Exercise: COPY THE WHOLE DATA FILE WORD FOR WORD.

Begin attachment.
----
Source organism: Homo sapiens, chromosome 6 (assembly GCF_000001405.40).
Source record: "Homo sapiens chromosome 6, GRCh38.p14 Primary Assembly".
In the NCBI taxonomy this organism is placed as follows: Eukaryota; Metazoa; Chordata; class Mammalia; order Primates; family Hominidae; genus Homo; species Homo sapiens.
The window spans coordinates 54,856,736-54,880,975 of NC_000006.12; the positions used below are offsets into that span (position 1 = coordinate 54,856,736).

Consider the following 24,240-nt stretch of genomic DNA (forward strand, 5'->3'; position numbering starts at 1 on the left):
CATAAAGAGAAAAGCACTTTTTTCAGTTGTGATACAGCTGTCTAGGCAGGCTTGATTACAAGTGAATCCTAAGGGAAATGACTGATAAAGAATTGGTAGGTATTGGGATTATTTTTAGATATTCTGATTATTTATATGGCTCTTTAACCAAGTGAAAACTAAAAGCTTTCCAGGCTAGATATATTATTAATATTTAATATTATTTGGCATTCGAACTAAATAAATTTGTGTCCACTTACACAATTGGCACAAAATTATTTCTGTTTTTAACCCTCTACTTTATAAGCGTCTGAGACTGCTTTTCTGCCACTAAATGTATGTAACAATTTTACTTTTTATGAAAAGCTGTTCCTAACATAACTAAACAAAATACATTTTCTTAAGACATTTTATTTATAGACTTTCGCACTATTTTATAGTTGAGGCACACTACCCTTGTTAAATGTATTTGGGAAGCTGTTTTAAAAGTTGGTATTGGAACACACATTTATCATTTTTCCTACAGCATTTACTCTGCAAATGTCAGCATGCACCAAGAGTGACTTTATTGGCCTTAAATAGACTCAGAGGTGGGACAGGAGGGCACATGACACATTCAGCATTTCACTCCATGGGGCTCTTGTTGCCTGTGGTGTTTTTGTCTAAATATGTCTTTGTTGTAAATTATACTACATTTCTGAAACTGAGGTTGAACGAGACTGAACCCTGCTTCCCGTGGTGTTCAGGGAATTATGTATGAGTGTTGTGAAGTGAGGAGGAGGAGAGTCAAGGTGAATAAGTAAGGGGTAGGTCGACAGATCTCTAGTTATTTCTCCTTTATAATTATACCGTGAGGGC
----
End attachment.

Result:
Source organism: Homo sapiens, chromosome 6 (assembly GCF_000001405.40).
Source record: "Homo sapiens chromosome 6, GRCh38.p14 Primary Assembly".
In the NCBI taxonomy this organism is placed as follows: Eukaryota; Metazoa; Chordata; class Mammalia; order Primates; family Hominidae; genus Homo; species Homo sapiens.
The window spans coordinates 54,856,736-54,880,975 of NC_000006.12; the positions used below are offsets into that span (position 1 = coordinate 54,856,736).

Consider the following 24,240-nt stretch of genomic DNA (forward strand, 5'->3'; position numbering starts at 1 on the left):
CATAAAGAGAAAAGCACTTTTTTCAGTTGTGATACAGCTGTCTAGGCAGGCTTGATTACAAGTGAATCCTAAGGGAAATGACTGATAAAGAATTGGTAGGTATTGGGATTATTTTTAGATATTCTGATTATTTATATGGCTCTTTAACCAAGTGAAAACTAAAAGCTTTCCAGGCTAGATATATTATTAATATTTAATATTATTTGGCATTCGAACTAAATAAATTTGTGTCCACTTACACAATTGGCACAAAATTATTTCTGTTTTTAACCCTCTACTTTATAAGCGTCTGAGACTGCTTTTCTGCCACTAAATGTATGTAACAATTTTACTTTTTATGAAAAGCTGTTCCTAACATAACTAAACAAAATACATTTTCTTAAGACATTTTATTTATAGACTTTCGCACTATTTTATAGTTGAGGCACACTACCCTTGTTAAATGTATTTGGGAAGCTGTTTTAAAAGTTGGTATTGGAACACACATTTATCATTTTTCCTACAGCATTTACTCTGCAAATGTCAGCATGCACCAAGAGTGACTTTATTGGCCTTAAATAGACTCAGAGGTGGGACAGGAGGGCACATGACACATTCAGCATTTCACTCCATGGGGCTCTTGTTGCCTGTGGTGTTTTTGTCTAAATATGTCTTTGTTGTAAATTATACTACATTTCTGAAACTGAGGTTGAACGAGACTGAACCCTGCTTCCCGTGGTGTTCAGGGAATTATGTATGAGTGTTGTGAAGTGAGGAGGAGGAGAGTCAAGGTGAATAAGTAAGGGGTAGGTCGACAGATCTCTAGTTATTTCTCCTTTATAATTATACCGTGAGGGC